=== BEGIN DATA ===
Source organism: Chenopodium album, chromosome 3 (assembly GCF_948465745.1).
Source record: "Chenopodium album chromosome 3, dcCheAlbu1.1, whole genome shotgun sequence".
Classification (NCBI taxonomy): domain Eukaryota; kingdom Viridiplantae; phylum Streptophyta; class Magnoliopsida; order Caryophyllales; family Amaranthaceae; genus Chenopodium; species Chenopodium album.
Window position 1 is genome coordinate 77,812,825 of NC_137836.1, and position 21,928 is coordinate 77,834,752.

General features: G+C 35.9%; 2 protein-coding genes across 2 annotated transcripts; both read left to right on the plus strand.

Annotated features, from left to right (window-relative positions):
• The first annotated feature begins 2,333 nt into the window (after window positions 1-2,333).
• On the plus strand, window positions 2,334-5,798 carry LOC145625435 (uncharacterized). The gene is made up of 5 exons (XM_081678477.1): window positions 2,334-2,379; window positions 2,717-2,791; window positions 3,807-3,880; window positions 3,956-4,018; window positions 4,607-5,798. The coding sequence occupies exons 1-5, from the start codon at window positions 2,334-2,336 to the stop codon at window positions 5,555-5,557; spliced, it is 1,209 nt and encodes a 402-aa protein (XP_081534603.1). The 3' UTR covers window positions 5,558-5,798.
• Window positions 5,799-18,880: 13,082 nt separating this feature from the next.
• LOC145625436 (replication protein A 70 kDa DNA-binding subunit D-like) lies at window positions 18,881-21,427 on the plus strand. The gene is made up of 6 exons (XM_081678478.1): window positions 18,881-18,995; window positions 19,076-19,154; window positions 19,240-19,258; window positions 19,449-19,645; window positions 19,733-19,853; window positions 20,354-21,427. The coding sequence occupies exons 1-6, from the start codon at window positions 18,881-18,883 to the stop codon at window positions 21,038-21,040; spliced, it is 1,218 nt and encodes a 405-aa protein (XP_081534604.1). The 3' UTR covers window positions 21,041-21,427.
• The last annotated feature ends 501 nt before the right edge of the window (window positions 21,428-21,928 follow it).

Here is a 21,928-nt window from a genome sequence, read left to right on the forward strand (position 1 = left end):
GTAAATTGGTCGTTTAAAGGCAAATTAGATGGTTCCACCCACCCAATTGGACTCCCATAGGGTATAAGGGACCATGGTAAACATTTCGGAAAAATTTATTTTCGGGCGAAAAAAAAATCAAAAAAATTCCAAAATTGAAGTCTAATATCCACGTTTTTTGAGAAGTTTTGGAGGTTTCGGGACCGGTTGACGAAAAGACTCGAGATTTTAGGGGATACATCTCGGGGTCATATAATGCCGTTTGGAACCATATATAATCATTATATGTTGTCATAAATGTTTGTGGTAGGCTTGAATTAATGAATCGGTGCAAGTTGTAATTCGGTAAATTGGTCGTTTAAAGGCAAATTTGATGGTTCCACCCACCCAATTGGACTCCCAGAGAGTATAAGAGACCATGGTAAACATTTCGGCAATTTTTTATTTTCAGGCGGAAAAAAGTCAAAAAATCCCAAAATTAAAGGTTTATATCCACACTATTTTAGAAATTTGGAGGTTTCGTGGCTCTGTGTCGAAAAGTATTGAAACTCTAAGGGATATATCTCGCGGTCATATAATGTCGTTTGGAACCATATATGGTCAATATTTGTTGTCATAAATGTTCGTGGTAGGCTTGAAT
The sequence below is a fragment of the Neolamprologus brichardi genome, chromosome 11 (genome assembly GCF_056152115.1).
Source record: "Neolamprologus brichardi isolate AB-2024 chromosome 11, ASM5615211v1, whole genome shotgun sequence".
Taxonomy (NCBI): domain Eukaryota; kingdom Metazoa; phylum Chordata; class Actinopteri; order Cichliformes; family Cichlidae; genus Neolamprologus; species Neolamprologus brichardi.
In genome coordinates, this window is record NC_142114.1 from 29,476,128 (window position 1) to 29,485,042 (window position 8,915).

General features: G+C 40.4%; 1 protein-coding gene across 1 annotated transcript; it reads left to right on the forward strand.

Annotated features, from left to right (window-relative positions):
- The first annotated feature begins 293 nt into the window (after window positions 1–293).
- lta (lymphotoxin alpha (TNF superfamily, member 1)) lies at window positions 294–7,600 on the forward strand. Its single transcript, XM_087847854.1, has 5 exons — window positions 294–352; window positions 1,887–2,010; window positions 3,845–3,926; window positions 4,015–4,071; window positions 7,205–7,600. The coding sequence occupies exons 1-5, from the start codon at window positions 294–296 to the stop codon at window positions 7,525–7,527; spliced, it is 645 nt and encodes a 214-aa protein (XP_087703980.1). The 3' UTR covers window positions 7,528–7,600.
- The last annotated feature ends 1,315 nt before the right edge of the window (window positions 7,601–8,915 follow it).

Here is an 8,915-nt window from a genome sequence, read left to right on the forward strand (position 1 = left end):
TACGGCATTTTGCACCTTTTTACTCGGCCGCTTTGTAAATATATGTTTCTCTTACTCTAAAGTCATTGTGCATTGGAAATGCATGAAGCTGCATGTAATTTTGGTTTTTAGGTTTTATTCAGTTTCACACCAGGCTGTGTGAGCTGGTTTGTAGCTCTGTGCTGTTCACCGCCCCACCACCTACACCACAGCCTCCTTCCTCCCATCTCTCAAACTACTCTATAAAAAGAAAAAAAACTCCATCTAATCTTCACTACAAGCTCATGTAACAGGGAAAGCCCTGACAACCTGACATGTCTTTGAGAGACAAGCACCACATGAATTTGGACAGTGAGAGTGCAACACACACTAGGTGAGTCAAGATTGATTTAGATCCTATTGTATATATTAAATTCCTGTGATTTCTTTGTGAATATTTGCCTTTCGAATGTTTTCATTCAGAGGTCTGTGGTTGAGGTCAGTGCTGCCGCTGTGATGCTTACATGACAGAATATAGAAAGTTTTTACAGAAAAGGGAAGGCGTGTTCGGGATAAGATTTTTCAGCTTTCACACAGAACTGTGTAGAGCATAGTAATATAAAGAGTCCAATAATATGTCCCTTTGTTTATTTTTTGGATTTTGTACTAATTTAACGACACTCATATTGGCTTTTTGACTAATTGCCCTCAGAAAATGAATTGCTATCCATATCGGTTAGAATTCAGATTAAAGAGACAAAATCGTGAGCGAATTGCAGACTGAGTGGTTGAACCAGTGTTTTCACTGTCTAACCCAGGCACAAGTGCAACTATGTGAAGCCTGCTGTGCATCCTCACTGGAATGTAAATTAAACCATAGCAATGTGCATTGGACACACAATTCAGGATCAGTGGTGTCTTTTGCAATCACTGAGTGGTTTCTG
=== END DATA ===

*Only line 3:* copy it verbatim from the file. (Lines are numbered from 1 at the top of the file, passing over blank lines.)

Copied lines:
Classification (NCBI taxonomy): domain Eukaryota; kingdom Viridiplantae; phylum Streptophyta; class Magnoliopsida; order Caryophyllales; family Amaranthaceae; genus Chenopodium; species Chenopodium album.